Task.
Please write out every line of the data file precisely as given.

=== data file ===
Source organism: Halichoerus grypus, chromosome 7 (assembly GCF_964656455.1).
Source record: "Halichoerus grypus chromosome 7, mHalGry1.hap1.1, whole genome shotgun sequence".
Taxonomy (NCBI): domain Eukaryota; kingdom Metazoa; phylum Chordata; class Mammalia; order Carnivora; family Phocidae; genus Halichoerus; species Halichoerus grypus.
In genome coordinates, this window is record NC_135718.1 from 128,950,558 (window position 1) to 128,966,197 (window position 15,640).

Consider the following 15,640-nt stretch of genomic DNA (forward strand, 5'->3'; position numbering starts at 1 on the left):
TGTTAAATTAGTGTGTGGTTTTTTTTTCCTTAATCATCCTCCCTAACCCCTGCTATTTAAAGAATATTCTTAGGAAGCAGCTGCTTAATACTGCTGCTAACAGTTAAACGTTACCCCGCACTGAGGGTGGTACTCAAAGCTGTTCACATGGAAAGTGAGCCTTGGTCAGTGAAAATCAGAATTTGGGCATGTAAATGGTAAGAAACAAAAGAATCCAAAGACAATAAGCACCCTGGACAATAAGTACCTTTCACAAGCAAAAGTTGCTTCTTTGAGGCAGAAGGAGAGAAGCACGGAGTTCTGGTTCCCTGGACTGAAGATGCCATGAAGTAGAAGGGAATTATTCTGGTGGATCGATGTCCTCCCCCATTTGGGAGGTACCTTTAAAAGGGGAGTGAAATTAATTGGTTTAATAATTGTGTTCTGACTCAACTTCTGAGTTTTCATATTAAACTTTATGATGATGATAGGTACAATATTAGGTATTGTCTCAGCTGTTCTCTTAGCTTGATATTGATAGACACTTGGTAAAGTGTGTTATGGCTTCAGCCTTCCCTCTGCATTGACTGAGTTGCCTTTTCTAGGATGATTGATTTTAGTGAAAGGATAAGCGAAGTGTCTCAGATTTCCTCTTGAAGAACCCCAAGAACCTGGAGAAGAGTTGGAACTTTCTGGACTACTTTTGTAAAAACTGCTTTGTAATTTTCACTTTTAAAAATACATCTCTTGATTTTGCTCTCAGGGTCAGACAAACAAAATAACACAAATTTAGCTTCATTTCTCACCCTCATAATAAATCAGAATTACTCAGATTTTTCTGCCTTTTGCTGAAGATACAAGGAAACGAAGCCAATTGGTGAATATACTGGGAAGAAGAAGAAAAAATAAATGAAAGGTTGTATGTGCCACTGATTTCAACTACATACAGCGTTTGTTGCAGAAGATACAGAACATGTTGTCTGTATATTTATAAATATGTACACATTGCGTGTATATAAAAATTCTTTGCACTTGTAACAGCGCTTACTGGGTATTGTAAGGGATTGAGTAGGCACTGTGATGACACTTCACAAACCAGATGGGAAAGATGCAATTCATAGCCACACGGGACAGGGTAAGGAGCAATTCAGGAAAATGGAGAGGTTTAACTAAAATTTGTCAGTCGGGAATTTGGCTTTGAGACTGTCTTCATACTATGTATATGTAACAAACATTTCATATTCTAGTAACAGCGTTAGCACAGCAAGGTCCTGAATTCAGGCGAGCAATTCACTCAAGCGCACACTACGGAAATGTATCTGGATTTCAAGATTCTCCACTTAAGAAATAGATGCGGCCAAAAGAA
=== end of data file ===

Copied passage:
Source organism: Halichoerus grypus, chromosome 7 (assembly GCF_964656455.1).
Source record: "Halichoerus grypus chromosome 7, mHalGry1.hap1.1, whole genome shotgun sequence".
Taxonomy (NCBI): domain Eukaryota; kingdom Metazoa; phylum Chordata; class Mammalia; order Carnivora; family Phocidae; genus Halichoerus; species Halichoerus grypus.
In genome coordinates, this window is record NC_135718.1 from 128,950,558 (window position 1) to 128,966,197 (window position 15,640).

Consider the following 15,640-nt stretch of genomic DNA (forward strand, 5'->3'; position numbering starts at 1 on the left):
TGTTAAATTAGTGTGTGGTTTTTTTTTCCTTAATCATCCTCCCTAACCCCTGCTATTTAAAGAATATTCTTAGGAAGCAGCTGCTTAATACTGCTGCTAACAGTTAAACGTTACCCCGCACTGAGGGTGGTACTCAAAGCTGTTCACATGGAAAGTGAGCCTTGGTCAGTGAAAATCAGAATTTGGGCATGTAAATGGTAAGAAACAAAAGAATCCAAAGACAATAAGCACCCTGGACAATAAGTACCTTTCACAAGCAAAAGTTGCTTCTTTGAGGCAGAAGGAGAGAAGCACGGAGTTCTGGTTCCCTGGACTGAAGATGCCATGAAGTAGAAGGGAATTATTCTGGTGGATCGATGTCCTCCCCCATTTGGGAGGTACCTTTAAAAGGGGAGTGAAATTAATTGGTTTAATAATTGTGTTCTGACTCAACTTCTGAGTTTTCATATTAAACTTTATGATGATGATAGGTACAATATTAGGTATTGTCTCAGCTGTTCTCTTAGCTTGATATTGATAGACACTTGGTAAAGTGTGTTATGGCTTCAGCCTTCCCTCTGCATTGACTGAGTTGCCTTTTCTAGGATGATTGATTTTAGTGAAAGGATAAGCGAAGTGTCTCAGATTTCCTCTTGAAGAACCCCAAGAACCTGGAGAAGAGTTGGAACTTTCTGGACTACTTTTGTAAAAACTGCTTTGTAATTTTCACTTTTAAAAATACATCTCTTGATTTTGCTCTCAGGGTCAGACAAACAAAATAACACAAATTTAGCTTCATTTCTCACCCTCATAATAAATCAGAATTACTCAGATTTTTCTGCCTTTTGCTGAAGATACAAGGAAACGAAGCCAATTGGTGAATATACTGGGAAGAAGAAGAAAAAATAAATGAAAGGTTGTATGTGCCACTGATTTCAACTACATACAGCGTTTGTTGCAGAAGATACAGAACATGTTGTCTGTATATTTATAAATATGTACACATTGCGTGTATATAAAAATTCTTTGCACTTGTAACAGCGCTTACTGGGTATTGTAAGGGATTGAGTAGGCACTGTGATGACACTTCACAAACCAGATGGGAAAGATGCAATTCATAGCCACACGGGACAGGGTAAGGAGCAATTCAGGAAAATGGAGAGGTTTAACTAAAATTTGTCAGTCGGGAATTTGGCTTTGAGACTGTCTTCATACTATGTATATGTAACAAACATTTCATATTCTAGTAACAGCGTTAGCACAGCAAGGTCCTGAATTCAGGCGAGCAATTCACTCAAGCGCACACTACGGAAATGTATCTGGATTTCAAGATTCTCCACTTAAGAAATAGATGCGGCCAAAAGAA